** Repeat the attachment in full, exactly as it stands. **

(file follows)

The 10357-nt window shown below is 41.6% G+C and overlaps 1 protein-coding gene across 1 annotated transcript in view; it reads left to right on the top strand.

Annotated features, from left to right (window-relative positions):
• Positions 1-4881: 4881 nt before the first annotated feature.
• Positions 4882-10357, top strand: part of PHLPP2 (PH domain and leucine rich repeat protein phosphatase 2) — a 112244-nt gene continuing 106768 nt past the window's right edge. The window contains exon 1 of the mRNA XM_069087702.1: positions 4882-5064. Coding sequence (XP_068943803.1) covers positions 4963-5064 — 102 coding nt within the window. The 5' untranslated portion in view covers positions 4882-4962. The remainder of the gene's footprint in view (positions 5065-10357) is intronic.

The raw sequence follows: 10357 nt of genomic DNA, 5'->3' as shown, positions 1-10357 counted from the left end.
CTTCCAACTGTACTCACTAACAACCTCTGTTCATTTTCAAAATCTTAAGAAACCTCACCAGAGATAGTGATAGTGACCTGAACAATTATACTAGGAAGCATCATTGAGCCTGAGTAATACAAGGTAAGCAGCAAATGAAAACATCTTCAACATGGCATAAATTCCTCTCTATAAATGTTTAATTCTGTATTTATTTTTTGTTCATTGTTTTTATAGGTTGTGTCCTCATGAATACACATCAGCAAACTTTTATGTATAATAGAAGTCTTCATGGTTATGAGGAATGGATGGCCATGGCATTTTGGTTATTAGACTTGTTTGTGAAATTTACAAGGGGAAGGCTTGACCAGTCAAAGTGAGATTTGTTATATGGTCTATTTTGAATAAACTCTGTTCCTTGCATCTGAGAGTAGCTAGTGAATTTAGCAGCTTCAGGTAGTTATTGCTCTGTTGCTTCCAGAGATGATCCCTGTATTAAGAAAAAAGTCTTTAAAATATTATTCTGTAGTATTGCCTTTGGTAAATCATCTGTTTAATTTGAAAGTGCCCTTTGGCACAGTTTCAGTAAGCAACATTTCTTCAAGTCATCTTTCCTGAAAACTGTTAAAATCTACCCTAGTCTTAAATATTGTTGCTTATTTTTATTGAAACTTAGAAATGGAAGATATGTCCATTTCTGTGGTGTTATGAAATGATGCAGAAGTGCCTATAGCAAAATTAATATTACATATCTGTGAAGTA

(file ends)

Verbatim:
The 10357-nt window shown below is 41.6% G+C and overlaps 1 protein-coding gene across 1 annotated transcript in view; it reads left to right on the top strand.

Annotated features, from left to right (window-relative positions):
• Positions 1-4881: 4881 nt before the first annotated feature.
• Positions 4882-10357, top strand: part of PHLPP2 (PH domain and leucine rich repeat protein phosphatase 2) — a 112244-nt gene continuing 106768 nt past the window's right edge. The window contains exon 1 of the mRNA XM_069087702.1: positions 4882-5064. Coding sequence (XP_068943803.1) covers positions 4963-5064 — 102 coding nt within the window. The 5' untranslated portion in view covers positions 4882-4962. The remainder of the gene's footprint in view (positions 5065-10357) is intronic.

The raw sequence follows: 10357 nt of genomic DNA, 5'->3' as shown, positions 1-10357 counted from the left end.
CTTCCAACTGTACTCACTAACAACCTCTGTTCATTTTCAAAATCTTAAGAAACCTCACCAGAGATAGTGATAGTGACCTGAACAATTATACTAGGAAGCATCATTGAGCCTGAGTAATACAAGGTAAGCAGCAAATGAAAACATCTTCAACATGGCATAAATTCCTCTCTATAAATGTTTAATTCTGTATTTATTTTTTGTTCATTGTTTTTATAGGTTGTGTCCTCATGAATACACATCAGCAAACTTTTATGTATAATAGAAGTCTTCATGGTTATGAGGAATGGATGGCCATGGCATTTTGGTTATTAGACTTGTTTGTGAAATTTACAAGGGGAAGGCTTGACCAGTCAAAGTGAGATTTGTTATATGGTCTATTTTGAATAAACTCTGTTCCTTGCATCTGAGAGTAGCTAGTGAATTTAGCAGCTTCAGGTAGTTATTGCTCTGTTGCTTCCAGAGATGATCCCTGTATTAAGAAAAAAGTCTTTAAAATATTATTCTGTAGTATTGCCTTTGGTAAATCATCTGTTTAATTTGAAAGTGCCCTTTGGCACAGTTTCAGTAAGCAACATTTCTTCAAGTCATCTTTCCTGAAAACTGTTAAAATCTACCCTAGTCTTAAATATTGTTGCTTATTTTTATTGAAACTTAGAAATGGAAGATATGTCCATTTCTGTGGTGTTATGAAATGATGCAGAAGTGCCTATAGCAAAATTAATATTACATATCTGTGAAGTA